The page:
“There’s a hunger beyond food that’s expressed in food, and that’s why feeding is always a kind of miracle.” --Sara Miles
In the small village of Hualqui, high up in the Peruvian Sierra, there is a tiny Presbyterian congregation that meets by candlelight to worship and pray and give thanks to God for sending rain to grow their crops. Years ago when I was traveling in South America, some friends and I hitched a van to visit Hualqui and experience life in the Andes Mountains. It was there that we met Pedro, an 85-year-old elder of the village church and our host for the week.
On our last day in Hualqui, I hiked to the dirt road at the top of the hill to hitch a ride back to Cajamarca. From the road I could see the village stretching out down the hill with terra-cotta rooftops and mud walls, and a patchwork of small farms surrounding the river that spiraled down to the valley. Then I saw Pedro making his way towards us, with a stick cane in his hand and a determined smile on his face. “I’m inviting you to my house to eat before you leave,” he eagerly informed us. “The truck will wait on you. Les invito.” In Peru—and especially in the highlands—an invitation like this might as well be a command.
Unable to refuse, we followed Pedro down the stone path through fields of alfalfa and lavender until we got to a little shack at the bottom of the hill. I can still picture his daughter—an elderly woman herself, dressed in braids, a straw hat, and a bulbous skirt—running from shack to shack to borrow enough speckled tin mugs for us to fill with hot porridge. This was not a home that tended toward the excessive, in dinnerware or anything else.
At their home we sat under the rafters of a chicken coop and ate egg sandwiches and creamed honey. I noticed a large stone nearby sitting atop a flat one—it was the millstone they used to grind the wheat to make the bread I was eating. Incredible.
The bread was dense and chewy on the inside and crusty on the outside with bits of char from the wood oven. The eggs were scrambled loose right in the pan with bright and springy yolks marbled with the soft whites. The honey balanced the saltiness of the bread and tasted like the wild flowers and alfalfa from which it had come. Everything they gave us came from what they had put into the land and gotten in return: the result of dirt and seeds and water and sweat and patience. The distance from farm to table was mere steps.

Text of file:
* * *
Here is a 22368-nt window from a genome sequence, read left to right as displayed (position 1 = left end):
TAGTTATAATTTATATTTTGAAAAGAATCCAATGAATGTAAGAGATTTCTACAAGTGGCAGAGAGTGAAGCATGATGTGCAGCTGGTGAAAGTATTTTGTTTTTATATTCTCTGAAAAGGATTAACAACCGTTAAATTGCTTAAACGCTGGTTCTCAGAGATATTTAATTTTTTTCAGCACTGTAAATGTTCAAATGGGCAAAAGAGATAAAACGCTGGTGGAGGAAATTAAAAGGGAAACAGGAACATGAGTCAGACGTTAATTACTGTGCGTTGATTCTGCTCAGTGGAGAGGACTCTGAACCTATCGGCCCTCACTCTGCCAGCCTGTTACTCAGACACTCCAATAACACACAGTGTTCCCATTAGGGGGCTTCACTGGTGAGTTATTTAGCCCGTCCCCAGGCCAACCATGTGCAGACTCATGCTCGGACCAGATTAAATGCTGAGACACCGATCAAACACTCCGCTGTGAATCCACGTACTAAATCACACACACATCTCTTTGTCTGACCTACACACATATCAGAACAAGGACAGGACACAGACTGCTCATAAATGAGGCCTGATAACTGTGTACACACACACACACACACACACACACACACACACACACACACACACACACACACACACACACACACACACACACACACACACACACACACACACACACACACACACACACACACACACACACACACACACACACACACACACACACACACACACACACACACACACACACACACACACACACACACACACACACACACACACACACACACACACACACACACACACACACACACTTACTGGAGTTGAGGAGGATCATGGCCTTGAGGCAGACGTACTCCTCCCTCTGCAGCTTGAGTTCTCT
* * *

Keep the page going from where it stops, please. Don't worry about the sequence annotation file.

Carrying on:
I can’t reimagine this meal without the experience and the sting of nostalgia. In a place where death is ever present and labor is closely connected to survival, this meal had a sacred, almost Eucharistic, nature to it. Through our eating, we were literally “giving thanks;” we were living gratitude. Thanks for life, thanks for rain in season, thanks for human hospitality and kindness.
We eat, fundamentally, to survive. Too much time without food, and we will cease to exist. Yet in our eating the very nature of our existence is revealed. It is a constant reminder that we are incomplete, fleeting, transient, dependent, perishable. No matter how much we eat today, we hunger again tomorrow. Eating, then, is the labor of the living—every meal is a celebration and a reminder of the delay of death.
But for those of us who eat from the Bread of Life, it is more than that—it is a reminder that things will not always be so. We will someday dine at the feast of the Lamb in the land of the eternally alive. And on that day, all that we hunger for will be found.
Posted on April 18, 2017
by Ethos Presbyterian filed under